Diego E. Gurvich & Pedro Jaureguiberry, Universidad Nacional de Córdoba, Argentina
Cacti are highly relevant across dry ecosystems of America, but studies on the effects of fires on these important plants are scarce. Our study focuses on the giant cactus Trichocereus terschekii from Northwestern Argentina, locally known as cardon. Despite its ecological and social relevance, and the important role of fire as an environmental factor in its distribution range, the effects of fire on this species have not been studied. The prevalence of T. terschekii makes it a key species, determining ecosystem functioning. Previous studies on similar species (e.g. the saguaro) showed high post-fire mortality and sporadic seedling recruitment, linked to wet years. Recruitment of T. terschekii occurs only from seed (asexual reproduction has not been observed). Therefore, if the mortality is high, it would be important to assess the possible recovery of the population from seeds.
We aim to measure post-fire recovery at two nearby sites that burned 18 years apart (in 2003 and 2021), allowing us to assess the short-term effect of fire, and in particular what factors determine survival, as well as the long-term effects. The oldest fire allows us to measure the long-term survival and the growth of individuals, as well as possible recruitment from seed. To do this we will measure 150 individuals in each fire, as well as unburned control sites. We propose to measure several variables that could be related to both short-term survival and long-term recovery, including micro-environmental characteristics (e.g. cover of rocks, bare soil, vegetation, slope angle and orientation), that could relate to fire severity and influence post-fire dynamics.
We expect to have low post-fire survival and also limited recruitment. We believe that our study will be a valuable contribution to the understanding of the post-fire dynamics of cacti and to the design of proper management and conservation strategies in the region. It could also be used to prevent damage in the future and/or to restore burned sites.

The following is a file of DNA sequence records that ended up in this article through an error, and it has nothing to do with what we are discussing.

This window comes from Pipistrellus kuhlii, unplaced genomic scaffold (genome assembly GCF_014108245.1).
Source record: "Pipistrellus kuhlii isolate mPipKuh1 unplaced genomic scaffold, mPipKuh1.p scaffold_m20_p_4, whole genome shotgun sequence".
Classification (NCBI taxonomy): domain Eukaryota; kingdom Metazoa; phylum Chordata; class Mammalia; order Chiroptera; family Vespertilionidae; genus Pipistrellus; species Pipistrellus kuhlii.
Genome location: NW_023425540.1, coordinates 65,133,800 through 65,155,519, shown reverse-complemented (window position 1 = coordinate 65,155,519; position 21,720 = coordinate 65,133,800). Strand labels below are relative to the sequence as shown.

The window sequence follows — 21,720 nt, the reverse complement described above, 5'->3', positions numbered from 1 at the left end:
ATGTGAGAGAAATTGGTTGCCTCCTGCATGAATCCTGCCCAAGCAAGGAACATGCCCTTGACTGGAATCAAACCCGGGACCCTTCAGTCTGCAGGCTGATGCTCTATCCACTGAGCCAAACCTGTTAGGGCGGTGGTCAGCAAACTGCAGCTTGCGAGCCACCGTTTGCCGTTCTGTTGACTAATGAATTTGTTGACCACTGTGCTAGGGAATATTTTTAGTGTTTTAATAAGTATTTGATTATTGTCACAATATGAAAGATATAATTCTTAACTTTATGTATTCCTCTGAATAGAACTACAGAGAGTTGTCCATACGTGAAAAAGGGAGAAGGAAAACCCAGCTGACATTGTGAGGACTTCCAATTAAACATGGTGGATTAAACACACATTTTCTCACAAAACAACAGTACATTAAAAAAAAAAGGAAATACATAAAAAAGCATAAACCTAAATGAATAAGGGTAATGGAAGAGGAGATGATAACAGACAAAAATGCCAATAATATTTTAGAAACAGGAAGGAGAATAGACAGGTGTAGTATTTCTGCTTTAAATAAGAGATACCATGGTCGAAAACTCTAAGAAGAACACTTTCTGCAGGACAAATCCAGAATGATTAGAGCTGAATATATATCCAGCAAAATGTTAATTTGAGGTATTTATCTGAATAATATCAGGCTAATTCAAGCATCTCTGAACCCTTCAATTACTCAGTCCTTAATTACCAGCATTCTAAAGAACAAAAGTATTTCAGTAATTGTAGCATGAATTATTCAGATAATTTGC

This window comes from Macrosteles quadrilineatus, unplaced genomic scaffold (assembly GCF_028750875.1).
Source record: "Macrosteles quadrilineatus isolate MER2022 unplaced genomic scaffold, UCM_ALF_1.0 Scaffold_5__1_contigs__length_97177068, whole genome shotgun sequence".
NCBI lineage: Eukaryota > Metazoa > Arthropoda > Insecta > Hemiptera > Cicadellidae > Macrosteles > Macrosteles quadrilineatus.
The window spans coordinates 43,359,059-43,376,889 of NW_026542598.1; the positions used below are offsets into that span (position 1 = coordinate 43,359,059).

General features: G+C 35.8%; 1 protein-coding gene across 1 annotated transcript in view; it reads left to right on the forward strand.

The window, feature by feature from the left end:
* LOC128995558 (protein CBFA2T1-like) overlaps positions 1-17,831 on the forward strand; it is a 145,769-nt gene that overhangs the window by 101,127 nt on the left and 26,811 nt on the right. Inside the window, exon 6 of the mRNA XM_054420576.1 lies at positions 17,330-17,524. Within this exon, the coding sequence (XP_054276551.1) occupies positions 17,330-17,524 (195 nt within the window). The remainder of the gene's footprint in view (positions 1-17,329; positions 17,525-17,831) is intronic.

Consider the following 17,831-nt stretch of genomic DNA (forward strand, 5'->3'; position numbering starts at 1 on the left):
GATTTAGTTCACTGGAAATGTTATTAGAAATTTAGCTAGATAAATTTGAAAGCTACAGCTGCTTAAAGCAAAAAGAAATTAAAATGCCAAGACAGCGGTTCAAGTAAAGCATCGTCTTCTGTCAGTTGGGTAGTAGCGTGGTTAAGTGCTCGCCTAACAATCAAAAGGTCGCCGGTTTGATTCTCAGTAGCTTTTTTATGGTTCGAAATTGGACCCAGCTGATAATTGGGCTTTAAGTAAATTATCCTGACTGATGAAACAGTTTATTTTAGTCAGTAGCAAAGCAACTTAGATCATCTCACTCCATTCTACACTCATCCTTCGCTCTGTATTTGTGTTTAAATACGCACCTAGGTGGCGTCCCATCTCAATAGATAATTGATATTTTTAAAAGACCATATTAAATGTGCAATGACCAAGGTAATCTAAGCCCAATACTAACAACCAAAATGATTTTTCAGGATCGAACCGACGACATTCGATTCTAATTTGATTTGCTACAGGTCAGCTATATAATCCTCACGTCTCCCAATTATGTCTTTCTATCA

Fig. 1. Many individuals of T. terschekii fail to survive fire (1a and 1b), while a few survive and resprout (1c and 1d).
Fig. 2. Fire intensity is an important factor in determining the post-fire performance of cacti: some are killed by fire (2a) and others survive (2b).
Fig. 3. Micro-environmental conditions nearby cacti, such as rock cover, slope and vegetation cover and type, can influence fire dynamics and therefore postfire response of cacti.
Fig. 4. The remains of standing shrubs can be used to estimate the severity of the fire.
Preliminary Conclusions as of the start of 2024:
• We observed low survival of T. terschekii exposed to low- and moderate-intensity fires. See Figure 5.
• Survival depends on plant size and some microenvironmental characteristics (likely biomass, which is related to severity at the individual plot level).
• Post-fire growth via resprouting was not related to plant size, but rather to the level of damage to the bark, indicating the relevance of remaining photosynthetic tissue after the fire.
• Severity estimated by remote sensing tools, such as the dNBR index, could be useful for improving survival estimates at the landscape level.